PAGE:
Ramadan and Eid
The College recognises that we are a diverse community with many cultures and celebrations. We want all staff to feel welcome, included and bring their whole selves to the workplace. This guidance aims to offer support for line managers and staff, including improving awareness and understanding of Ramadan and Eid. These religious celebrations offer another opportunity for colleagues to get involved and help celebrate different cultures.
Guidance for staff and managers
What is Ramadan and Eid?
Ramadan is the ninth month in the Islamic calendar and is the holiest month. Observing Ramadan is regarded as one of the Five Pillars of Islam.
The word 'Eid' means 'feast' or 'festival'. Each year Muslims celebrate both Eid al-Fitr and Eid al-Adha – the names often get shortened to just 'Eid'.
Eid al-Fitr – 'festival of the breaking of the fast’ – is celebrated at the end of Ramadan.
Eid al-Adha – 'feast of the sacrifice' – is celebrated just over two months later, towards the end of Hajj, which is in the last month of the year (Dhul-Hijjah). The Hajj is the pilgrimage to Makkah, in Saudi Arabia, which Muslims must make at least once in their lifetime (subject to certain criteria and conditions). The Hajj is another of the Five Pillars of Islam.
When is Ramadan?
The dates of Ramadan change each year. The exact timing of this important festival varies each year as the dates depend upon the lunar cycle, which means that days start at sunset. It lasts for 29-30 days and ends with the celebration of Eid al-Fitr.
In 2021 in the UK, Ramadan is observed from 12 April to 12 May.
What do people do during Ramadan?
Ramadan is a time of fasting, prayer and self-reflection, where Muslims are encouraged to read and study the Qur'an more than they would outside of the holy month, and to observe extra prayers during the night. Spending time or money on one’s family and friends and charitable giving is heavily emphasised in Islam, and more so during the month of Ramadan.
One of the companions of the Prophet Muhammad (peace be upon him), Ibn Abbas (May Allah bless him) narrated: “Allah’s Messenger (peace be upon him) was the most generous of all the people, and he used to become more generous in Ramadan…”
Muslims fast as an act of worship, a chance to get closer to Allah (God). Many Muslims will fast each day from sunrise to sunset. This includes:
Not consuming food or drink from dawn till sunset
No sexual relations from dawn till sunset
No immoral behaviour such as lying, deception, backbiting and other sins (smoking, etc.).
It is common to have one meal just before sunrise, known as the Suhoor, and an evening meal after sunset, known as Iftar. Different cultures will have different traditions during Ramadan, such as consuming special foods or eating Iftar with the extended family.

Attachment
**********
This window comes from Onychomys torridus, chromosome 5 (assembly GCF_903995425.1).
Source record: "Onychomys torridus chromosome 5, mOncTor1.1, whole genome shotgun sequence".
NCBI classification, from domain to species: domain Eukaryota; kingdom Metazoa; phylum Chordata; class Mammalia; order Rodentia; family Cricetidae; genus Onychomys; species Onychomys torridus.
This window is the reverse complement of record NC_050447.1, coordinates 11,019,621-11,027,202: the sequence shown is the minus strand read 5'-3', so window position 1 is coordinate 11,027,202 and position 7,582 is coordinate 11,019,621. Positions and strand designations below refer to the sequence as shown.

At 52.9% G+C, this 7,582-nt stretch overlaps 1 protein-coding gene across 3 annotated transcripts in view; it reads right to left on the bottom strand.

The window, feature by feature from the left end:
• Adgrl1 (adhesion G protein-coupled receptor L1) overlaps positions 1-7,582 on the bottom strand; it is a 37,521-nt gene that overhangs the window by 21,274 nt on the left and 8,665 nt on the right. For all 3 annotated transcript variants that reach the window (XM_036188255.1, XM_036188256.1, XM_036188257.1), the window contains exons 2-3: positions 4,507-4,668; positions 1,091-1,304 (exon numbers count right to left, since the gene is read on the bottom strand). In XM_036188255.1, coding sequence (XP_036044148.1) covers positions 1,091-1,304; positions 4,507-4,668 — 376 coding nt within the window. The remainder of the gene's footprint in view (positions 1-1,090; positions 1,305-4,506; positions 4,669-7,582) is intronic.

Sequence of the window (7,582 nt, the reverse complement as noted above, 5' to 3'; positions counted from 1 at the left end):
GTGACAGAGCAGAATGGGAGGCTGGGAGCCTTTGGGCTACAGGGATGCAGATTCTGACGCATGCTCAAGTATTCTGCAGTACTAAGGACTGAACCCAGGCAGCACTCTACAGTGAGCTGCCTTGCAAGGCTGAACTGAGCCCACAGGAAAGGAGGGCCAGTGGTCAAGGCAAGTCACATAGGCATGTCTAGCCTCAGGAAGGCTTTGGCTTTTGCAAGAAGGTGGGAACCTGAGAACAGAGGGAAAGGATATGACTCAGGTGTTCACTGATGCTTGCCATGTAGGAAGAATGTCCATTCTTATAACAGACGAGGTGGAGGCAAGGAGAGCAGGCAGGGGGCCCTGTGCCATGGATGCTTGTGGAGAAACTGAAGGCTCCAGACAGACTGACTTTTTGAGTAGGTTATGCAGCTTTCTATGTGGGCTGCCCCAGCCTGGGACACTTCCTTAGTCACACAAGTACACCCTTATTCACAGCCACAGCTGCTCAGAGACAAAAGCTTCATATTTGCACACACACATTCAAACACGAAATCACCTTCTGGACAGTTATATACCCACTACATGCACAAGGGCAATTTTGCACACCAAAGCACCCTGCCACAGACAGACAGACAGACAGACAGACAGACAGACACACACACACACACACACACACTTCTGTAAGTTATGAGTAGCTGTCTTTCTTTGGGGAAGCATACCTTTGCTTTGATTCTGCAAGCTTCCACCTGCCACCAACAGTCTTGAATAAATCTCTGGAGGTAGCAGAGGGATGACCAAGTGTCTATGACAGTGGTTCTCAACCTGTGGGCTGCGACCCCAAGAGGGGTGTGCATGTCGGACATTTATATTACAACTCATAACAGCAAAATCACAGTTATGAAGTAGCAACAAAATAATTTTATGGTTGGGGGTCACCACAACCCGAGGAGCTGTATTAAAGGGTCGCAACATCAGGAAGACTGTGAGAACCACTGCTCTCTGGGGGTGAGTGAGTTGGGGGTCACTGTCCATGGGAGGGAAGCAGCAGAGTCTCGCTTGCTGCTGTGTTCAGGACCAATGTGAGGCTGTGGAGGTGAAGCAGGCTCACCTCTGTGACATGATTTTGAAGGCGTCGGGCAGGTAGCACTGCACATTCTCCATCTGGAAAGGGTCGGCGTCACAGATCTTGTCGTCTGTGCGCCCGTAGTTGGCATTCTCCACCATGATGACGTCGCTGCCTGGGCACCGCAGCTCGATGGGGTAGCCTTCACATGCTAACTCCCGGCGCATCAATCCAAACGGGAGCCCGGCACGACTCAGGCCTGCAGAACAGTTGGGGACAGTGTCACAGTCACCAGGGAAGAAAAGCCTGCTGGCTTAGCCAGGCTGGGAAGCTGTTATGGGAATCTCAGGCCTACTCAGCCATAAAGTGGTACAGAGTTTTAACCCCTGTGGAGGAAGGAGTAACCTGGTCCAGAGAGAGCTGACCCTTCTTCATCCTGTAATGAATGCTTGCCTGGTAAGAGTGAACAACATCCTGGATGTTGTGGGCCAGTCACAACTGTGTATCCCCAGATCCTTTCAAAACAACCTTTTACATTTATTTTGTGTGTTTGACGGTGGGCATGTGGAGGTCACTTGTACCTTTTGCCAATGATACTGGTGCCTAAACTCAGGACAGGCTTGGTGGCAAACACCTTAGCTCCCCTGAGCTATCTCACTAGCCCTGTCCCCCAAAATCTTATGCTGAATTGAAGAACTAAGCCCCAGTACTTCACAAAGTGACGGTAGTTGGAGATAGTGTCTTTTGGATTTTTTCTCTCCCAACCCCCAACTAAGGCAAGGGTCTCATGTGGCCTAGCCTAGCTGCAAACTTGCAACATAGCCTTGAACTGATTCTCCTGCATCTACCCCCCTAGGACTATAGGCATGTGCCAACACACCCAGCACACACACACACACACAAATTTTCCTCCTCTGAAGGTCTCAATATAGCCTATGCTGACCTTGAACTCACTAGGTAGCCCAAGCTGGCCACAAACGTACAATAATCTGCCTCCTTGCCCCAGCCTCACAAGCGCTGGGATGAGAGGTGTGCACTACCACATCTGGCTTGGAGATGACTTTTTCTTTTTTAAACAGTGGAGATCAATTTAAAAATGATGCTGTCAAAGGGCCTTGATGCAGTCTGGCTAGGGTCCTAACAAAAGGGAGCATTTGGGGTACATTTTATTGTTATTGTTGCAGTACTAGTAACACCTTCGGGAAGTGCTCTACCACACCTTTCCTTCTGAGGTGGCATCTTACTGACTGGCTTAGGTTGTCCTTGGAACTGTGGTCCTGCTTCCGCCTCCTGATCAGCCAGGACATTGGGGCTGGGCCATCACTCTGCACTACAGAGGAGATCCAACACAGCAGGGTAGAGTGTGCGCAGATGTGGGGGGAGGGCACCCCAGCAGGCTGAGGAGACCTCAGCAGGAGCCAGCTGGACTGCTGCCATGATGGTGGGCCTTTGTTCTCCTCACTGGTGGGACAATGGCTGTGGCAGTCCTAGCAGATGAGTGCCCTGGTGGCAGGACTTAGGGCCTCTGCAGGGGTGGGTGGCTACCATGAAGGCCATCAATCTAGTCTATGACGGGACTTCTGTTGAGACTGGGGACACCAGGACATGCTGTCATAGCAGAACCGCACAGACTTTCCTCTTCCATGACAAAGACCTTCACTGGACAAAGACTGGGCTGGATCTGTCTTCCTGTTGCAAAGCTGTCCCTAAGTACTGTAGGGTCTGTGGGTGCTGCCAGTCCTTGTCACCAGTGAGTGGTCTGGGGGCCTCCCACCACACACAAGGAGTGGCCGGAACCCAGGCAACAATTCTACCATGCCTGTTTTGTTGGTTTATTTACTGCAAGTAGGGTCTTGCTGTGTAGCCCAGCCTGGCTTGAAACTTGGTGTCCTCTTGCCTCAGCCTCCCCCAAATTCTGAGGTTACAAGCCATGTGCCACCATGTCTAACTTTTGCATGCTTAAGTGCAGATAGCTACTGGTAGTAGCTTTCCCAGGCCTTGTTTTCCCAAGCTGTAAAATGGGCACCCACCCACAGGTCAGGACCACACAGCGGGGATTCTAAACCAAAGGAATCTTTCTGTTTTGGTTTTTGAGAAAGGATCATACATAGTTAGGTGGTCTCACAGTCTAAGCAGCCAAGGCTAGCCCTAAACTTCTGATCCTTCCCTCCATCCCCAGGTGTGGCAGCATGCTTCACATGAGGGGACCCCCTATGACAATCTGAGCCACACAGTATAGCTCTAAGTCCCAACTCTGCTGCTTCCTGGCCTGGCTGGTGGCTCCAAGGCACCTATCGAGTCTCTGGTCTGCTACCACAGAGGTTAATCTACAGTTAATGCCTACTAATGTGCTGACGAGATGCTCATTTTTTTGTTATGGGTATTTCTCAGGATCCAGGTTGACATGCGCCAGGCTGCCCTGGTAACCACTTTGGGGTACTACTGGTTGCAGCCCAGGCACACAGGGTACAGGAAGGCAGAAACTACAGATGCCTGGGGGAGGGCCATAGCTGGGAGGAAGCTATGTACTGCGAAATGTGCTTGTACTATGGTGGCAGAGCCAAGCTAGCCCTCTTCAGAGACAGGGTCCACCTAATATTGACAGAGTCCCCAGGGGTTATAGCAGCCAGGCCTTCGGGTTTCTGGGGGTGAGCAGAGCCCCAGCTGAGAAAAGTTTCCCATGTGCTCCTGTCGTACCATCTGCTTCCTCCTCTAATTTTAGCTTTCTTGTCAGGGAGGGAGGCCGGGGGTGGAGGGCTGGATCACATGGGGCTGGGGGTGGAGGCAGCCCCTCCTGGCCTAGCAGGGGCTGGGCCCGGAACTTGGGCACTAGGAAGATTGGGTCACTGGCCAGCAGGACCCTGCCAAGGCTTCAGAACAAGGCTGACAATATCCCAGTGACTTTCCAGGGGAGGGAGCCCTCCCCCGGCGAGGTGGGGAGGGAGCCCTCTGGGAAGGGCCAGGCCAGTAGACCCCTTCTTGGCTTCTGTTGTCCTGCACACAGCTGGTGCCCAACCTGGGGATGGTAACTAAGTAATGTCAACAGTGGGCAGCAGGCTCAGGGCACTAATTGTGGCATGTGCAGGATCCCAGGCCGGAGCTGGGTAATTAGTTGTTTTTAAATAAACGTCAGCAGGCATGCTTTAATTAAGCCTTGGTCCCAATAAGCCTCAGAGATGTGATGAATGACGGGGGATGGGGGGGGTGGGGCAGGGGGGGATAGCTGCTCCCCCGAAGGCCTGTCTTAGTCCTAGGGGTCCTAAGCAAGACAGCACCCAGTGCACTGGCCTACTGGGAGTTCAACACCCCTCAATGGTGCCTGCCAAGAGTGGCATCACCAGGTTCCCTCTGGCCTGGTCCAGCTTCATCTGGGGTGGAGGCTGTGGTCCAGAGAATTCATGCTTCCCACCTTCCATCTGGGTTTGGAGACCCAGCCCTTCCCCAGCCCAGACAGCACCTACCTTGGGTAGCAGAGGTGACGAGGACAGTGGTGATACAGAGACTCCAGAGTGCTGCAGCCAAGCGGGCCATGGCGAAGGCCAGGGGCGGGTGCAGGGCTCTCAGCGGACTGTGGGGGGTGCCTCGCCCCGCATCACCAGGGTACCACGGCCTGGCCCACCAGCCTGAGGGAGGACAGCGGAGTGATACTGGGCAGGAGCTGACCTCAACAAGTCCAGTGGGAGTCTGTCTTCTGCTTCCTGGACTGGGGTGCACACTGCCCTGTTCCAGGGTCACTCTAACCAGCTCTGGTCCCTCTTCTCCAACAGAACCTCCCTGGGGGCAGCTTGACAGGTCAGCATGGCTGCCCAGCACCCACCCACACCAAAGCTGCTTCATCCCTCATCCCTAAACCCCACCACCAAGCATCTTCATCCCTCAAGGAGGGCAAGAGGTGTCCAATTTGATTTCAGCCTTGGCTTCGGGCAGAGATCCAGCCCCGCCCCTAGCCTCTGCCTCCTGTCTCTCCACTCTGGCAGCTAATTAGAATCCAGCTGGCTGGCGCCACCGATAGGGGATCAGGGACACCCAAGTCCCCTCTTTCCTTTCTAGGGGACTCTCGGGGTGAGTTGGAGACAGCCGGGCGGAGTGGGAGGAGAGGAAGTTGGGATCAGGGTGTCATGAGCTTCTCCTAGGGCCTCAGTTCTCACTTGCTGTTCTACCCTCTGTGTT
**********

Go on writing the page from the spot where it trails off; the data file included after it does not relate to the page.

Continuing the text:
According to the Muslim Council of Britain, the following groups are exempt from fasting:
Young children and the elderly
All those who are unable to fast due to illness (physical or mental) or being very frail.
Those menstruating or with lochia discharge
Those who are pregnant or lactating who have credible concerns about their own or their child’s health
Healthcare staff required to provide care to Covid-19 patients at real risk of dehydration due to wearing PPE and long shifts
Fasting may affect people in different ways. Some effects of fasting may be felt more strongly in the afternoon. It may be helpful to use the morning for meetings and challenging work and perform routine tasks later or in the afternoon. For example, some people may become a little irritable or slightly tired during the day.
At the office, colleagues may want to avoid offering food and drink to those who fast, or eating during meetings. Colleagues who are fasting may not be able to attend certain events such as lunchtime events where food is provided. Consider, where possible, arranging alternative dates or work with colleagues to ensure they are not missing important information from these meetings or events.
When Ramadan falls in the summer months, it can be particularly challenging for individuals, as the days in the Northern Hemisphere are longer.
Key workplace considerations during Ramadan and Eid, on campus and working from home
- Observing Ramadan may be noticeable or unnoticeable. Providing they are comfortable doing so, it is advisable for employees to inform their managers in advance if they will be fasting or if they may be booking time out in their diaries for prayer.
- If on campus, manager should encourage staff to book a meeting room space to be used as a prayer space, especially if the Multi-Faith Centre is unavailable.
- Adjustments to consider may include flexible working and working hours during this period. Some employees may want to start their days earlier and finish earlier so they have time prior to Iftar. This will need to be discussed and agreed by managers in advance and communicated with the team where necessary.
- Encourage regular breaks and flexibility around lunchbreaks to allow for prayer and worship needs.
- Managers may want to consider arranging rotas for those fasting, and/or allow those who are not required to be based onsite to be allowed to work from home.
- Managers should be prepared for people to make annual leave requests to observe Ramadan and celebrate Eid.
- Religious celebrations such as Eid offer another opportunity for colleagues to get involved and help celebrate different cultures.
The Muslim Council of Britain has provided advice for employers, line managers and people observing Ramadan during coronavirus.
With thanks to Ajmal Musa for providing information for the guidance.